New board chair: Capital projects take center stage
This year’s Steele County Board of Commissioners chair Greg Krueger said four capital improvement projects will take center stage this year–and likely with little or no impact on property taxes.
“We put a plan together where we shouldn’t have to bond or levy,” Krueger said. “These are projects that will set up us for the next 25 years.”
Three of the four projects are tied to law enforcement and the courts, with the goal of consolidation:
The Community Corrections department will move next to the county attorney’s office, Krueger said, getting the county out from under the $80,000-per-year cost for renting space. The $2.4 million building addition will be paid for using federal ARPA (American Rescue Plan Act) funds, distributed to state and local governments to mitigate impacts from the COVID-19 pandemic.
Officials recently finalized the purchase of a building on Alexander Street SW, across from the Detention Center. It will be renovated to provide room for a facilities shop, evidence storage for the Sheriff’s Department, and a base for emergency management.
Total cost for the property was $859,900; renovation is expected to cost around $195,000.
“We made a really good purchase on that building,” Krueger said, adding it was about half the cost of building new. “It was a good buy for the county.”
Another project will eventually move the Sheriff’s office from the Law Enforcement Center (LEC) on Pearl Street in Owatonna–a facility shared with the Owatonna Police Department and 911 dispatch–into an addition to the county’s underutilized Detention Center.
Krueger said officials recently approved schematic drawings that would use about 3,000 square feet of the existing building, with an addition. The move would also leave more space at the LEC for the remaining two departments–but would also require more discussion, he added.
The last of the four projects–also paid for with ARPA funds–will include major repairs on the County Annex building, located across from the Administration Center on Florence Street. Work will include a roof replacement, improved security, and parking lot improvements, Krueger said.
The Annex houses both Public Health and University of Minnesota Extension offices.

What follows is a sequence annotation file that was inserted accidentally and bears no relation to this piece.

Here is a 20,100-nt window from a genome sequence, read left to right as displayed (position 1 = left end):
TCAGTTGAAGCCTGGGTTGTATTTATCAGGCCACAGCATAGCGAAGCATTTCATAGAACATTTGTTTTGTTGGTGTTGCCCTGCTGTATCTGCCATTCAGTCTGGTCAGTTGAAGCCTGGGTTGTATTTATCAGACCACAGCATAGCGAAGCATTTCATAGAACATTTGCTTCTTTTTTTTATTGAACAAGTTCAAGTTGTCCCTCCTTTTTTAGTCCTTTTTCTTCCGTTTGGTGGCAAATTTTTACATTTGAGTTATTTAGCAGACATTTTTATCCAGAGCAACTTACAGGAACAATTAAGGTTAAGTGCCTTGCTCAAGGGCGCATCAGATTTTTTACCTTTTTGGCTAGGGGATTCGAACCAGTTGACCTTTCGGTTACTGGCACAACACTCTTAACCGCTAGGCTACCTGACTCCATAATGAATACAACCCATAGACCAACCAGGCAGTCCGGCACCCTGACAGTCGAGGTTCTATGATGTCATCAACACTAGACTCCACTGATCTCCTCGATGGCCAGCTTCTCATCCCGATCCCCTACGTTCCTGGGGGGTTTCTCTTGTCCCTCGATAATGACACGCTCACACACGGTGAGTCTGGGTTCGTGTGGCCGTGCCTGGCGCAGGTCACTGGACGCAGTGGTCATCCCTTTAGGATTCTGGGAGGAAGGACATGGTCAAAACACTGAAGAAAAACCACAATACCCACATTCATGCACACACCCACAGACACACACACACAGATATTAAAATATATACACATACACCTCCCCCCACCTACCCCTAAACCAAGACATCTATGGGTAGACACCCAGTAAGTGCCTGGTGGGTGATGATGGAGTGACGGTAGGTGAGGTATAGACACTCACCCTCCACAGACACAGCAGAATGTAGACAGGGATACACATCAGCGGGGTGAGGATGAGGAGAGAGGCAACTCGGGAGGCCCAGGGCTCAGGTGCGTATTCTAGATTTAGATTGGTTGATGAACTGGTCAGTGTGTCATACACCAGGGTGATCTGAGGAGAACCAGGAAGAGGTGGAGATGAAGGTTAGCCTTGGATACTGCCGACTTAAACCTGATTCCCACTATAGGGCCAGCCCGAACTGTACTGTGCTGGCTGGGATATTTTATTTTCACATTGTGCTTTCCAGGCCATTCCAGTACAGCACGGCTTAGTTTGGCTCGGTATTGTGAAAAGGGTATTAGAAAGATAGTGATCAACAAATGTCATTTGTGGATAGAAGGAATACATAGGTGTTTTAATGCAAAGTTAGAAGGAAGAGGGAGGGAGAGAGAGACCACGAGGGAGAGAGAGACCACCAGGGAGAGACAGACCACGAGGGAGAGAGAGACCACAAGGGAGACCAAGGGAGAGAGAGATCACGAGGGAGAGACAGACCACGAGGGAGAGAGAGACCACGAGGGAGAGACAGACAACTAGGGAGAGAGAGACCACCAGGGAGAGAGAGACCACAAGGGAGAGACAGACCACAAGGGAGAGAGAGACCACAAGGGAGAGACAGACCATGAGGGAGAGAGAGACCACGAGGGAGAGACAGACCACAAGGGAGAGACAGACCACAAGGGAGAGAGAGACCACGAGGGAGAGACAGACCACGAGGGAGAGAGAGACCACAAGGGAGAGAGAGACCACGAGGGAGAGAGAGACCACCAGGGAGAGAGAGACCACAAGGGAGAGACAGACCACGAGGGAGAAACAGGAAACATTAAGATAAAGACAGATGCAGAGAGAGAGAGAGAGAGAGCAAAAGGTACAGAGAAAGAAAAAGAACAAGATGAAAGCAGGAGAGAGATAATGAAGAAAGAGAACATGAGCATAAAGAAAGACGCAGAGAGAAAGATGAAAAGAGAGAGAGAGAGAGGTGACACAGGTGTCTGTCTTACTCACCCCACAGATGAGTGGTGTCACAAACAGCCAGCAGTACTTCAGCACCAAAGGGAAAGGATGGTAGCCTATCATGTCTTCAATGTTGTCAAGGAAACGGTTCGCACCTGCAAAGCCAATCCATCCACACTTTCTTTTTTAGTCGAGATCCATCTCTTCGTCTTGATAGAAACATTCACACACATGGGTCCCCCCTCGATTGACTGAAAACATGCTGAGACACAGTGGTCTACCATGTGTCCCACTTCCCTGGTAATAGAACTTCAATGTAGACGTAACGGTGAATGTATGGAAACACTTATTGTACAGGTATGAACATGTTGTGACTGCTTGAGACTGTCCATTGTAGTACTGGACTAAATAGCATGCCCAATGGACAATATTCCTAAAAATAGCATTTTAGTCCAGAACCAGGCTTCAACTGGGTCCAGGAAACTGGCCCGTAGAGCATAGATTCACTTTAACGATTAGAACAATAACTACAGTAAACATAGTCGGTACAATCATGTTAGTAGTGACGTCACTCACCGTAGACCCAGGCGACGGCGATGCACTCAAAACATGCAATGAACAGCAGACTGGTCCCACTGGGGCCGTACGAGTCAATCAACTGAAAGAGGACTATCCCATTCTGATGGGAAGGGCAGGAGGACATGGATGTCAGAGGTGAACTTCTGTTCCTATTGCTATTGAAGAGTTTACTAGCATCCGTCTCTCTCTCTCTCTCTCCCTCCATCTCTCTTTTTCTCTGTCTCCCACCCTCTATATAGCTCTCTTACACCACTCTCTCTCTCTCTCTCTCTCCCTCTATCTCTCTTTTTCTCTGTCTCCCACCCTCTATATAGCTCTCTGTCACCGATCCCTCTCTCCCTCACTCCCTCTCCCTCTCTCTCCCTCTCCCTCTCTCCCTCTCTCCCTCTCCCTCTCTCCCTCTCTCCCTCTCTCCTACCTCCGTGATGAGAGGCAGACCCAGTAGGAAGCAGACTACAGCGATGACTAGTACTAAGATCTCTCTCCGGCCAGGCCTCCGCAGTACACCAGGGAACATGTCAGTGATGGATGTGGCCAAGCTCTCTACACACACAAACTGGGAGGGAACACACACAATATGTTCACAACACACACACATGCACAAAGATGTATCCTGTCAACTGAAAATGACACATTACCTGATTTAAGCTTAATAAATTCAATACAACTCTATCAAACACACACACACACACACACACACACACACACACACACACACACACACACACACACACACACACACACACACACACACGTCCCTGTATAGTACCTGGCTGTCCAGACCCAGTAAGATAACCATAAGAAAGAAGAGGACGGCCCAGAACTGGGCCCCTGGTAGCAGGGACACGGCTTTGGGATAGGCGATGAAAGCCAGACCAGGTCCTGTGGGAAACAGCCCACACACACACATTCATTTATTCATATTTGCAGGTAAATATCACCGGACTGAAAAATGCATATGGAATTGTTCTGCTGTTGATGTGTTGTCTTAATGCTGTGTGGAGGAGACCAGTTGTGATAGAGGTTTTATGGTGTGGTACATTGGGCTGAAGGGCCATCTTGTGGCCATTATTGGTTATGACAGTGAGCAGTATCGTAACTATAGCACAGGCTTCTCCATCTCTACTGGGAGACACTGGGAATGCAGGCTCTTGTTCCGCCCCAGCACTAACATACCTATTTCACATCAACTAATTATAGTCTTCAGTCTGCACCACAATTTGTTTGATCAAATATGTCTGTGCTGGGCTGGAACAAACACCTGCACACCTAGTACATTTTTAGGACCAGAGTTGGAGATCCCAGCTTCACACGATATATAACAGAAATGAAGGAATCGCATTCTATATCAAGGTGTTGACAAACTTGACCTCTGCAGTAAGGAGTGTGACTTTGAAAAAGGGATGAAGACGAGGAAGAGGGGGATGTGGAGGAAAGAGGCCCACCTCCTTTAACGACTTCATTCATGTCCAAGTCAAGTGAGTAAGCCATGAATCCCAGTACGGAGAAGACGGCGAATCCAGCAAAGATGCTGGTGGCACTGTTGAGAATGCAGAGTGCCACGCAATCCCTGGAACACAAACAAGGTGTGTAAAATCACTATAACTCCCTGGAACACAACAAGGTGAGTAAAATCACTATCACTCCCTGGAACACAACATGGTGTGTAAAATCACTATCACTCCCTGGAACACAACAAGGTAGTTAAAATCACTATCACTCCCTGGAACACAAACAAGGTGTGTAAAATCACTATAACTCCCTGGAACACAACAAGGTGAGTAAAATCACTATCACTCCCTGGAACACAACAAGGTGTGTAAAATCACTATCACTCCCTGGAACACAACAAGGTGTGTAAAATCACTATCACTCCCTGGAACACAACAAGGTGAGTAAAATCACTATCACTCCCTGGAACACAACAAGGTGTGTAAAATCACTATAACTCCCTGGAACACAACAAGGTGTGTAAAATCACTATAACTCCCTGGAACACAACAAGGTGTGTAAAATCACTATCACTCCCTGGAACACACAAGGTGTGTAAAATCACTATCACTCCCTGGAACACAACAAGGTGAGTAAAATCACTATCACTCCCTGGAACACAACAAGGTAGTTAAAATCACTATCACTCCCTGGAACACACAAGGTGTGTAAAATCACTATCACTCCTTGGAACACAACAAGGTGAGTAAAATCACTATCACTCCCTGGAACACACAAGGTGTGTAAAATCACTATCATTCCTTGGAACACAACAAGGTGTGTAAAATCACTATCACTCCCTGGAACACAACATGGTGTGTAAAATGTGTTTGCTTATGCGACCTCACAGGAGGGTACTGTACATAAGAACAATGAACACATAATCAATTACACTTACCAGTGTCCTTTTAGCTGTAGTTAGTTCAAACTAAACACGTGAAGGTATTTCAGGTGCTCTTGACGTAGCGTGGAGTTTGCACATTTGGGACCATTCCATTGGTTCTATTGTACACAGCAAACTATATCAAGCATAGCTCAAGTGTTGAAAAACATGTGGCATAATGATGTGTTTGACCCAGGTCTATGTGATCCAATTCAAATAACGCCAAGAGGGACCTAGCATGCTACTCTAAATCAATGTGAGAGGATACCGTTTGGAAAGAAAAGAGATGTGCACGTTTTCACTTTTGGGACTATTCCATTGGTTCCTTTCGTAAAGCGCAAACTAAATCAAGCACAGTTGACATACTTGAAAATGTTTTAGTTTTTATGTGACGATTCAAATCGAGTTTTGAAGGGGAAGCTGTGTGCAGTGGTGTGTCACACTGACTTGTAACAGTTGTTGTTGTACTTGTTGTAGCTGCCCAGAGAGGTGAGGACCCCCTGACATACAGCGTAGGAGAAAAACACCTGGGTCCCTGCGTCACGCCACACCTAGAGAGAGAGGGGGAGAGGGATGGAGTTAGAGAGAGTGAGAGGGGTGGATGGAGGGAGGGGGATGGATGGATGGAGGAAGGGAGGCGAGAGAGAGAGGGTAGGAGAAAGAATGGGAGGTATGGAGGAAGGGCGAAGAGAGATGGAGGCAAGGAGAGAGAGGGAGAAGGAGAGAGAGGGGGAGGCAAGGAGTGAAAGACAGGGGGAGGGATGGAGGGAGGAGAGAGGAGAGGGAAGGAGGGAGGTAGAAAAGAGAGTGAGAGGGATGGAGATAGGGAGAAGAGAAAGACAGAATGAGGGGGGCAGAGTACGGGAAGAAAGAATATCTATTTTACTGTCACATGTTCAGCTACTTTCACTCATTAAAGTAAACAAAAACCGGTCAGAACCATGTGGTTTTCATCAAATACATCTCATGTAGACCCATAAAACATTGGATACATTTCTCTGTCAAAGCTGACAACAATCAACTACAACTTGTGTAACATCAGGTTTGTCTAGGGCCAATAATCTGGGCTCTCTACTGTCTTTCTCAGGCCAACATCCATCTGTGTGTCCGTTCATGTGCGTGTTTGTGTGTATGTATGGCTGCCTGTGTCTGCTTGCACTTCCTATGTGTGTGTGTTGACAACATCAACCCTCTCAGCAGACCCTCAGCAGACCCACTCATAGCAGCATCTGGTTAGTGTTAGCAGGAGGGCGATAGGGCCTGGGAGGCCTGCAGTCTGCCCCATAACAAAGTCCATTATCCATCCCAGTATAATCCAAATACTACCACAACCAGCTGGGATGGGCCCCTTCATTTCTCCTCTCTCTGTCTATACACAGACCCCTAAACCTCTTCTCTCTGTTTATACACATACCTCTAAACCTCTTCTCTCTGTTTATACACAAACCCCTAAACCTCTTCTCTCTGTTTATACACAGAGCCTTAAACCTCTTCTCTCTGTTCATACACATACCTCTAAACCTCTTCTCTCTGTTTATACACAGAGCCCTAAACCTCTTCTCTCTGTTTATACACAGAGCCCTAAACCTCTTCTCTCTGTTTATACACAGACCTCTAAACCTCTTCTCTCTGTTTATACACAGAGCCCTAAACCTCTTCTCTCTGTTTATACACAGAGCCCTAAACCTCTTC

Krueger said he’s told department heads, “Tell me what you need, then tell me what you want, then tell me what you’d like.”
“The needs, we can get. The wants, we’ll put on the list, and what you’d like may take a while,” he said. “And they’ve all been really good about that.”
Commissioners have had multiple discussions about all of the projects, Krueger added.
“We’ve got a lot of the background work done, now it’s just a matter of putting some programs together and making some of them happen.”
Those discussions–and most recent county meetings–have been civil and with little conflict, but that wasn’t always the case. Krueger said the board experienced a “radical change” starting in 2014, as the entire commission changed over in the span of two years.
“We had a few issues when some of us were newbies,” he said. “Everybody has a voice, and it’s our job to let them voice their opinions.”
Now, only a handful of folks come to every commission meeting, including Owatonna Area Chamber of Commerce and Tourism’s policy committee members.
“I wish more people would come,” Krueger admitted. “It helps more people get informed.”
Commissioners have worked on being as transparent as possible, he said, and all commission meetings are now televised through OwatonnaLive.
“That was our goal all along, to let the taxpayers have a major voice in what happens,” he said. “It’s their money, they’ve entrusted us with it.”
Looking down the road, Krueger points out a couple of concerns. The first is inflation, a double-edged sword. While the county pays more for goods and to borrow money, it also earns more on its investments.
The county’s relationship with Minnesota Prairie County Alliance, a human services provider collaborative that also includes Dodge and Waseca counties, is also up in the air.
“It’s a great program, it’s just some of the counties are questioning whether it’s the right program for them,” he said, adding the alliance was initially built as a 10-county program. “It struggles because the costs are greater… and so we’re working through that. That should come to a head sometime this year.”
Part of the problem is making sure the program works for three counties with varied populations. Without it, each county would go back to having their own human services programs.
“I think MN Prairie is a good program, it’s just got to be more accountable to the counties,” he said.
About the Chair Greg Krueger
• Steele County Board: Elected in 2016 and re-elected in 2020; became chair at Jan. 3 meeting
• Other committees: Land Use/Records, Board of Equalization, Criminal Justice, Cultural Diversity Network, Children’s Mental Health, Community Health Board, Law Enforcement Center, SMART Transit, MN Prairie, South Country Health Alliance, Steele County Historical Society, Intergovernmental and alternate for others
• Represents: District 5, which covers a large swath of Owatonna
• Background: Former owner of St. Clair’s for Men in Owatonna
• Contact Info: 507-413-0692 or firstname.lastname@example.org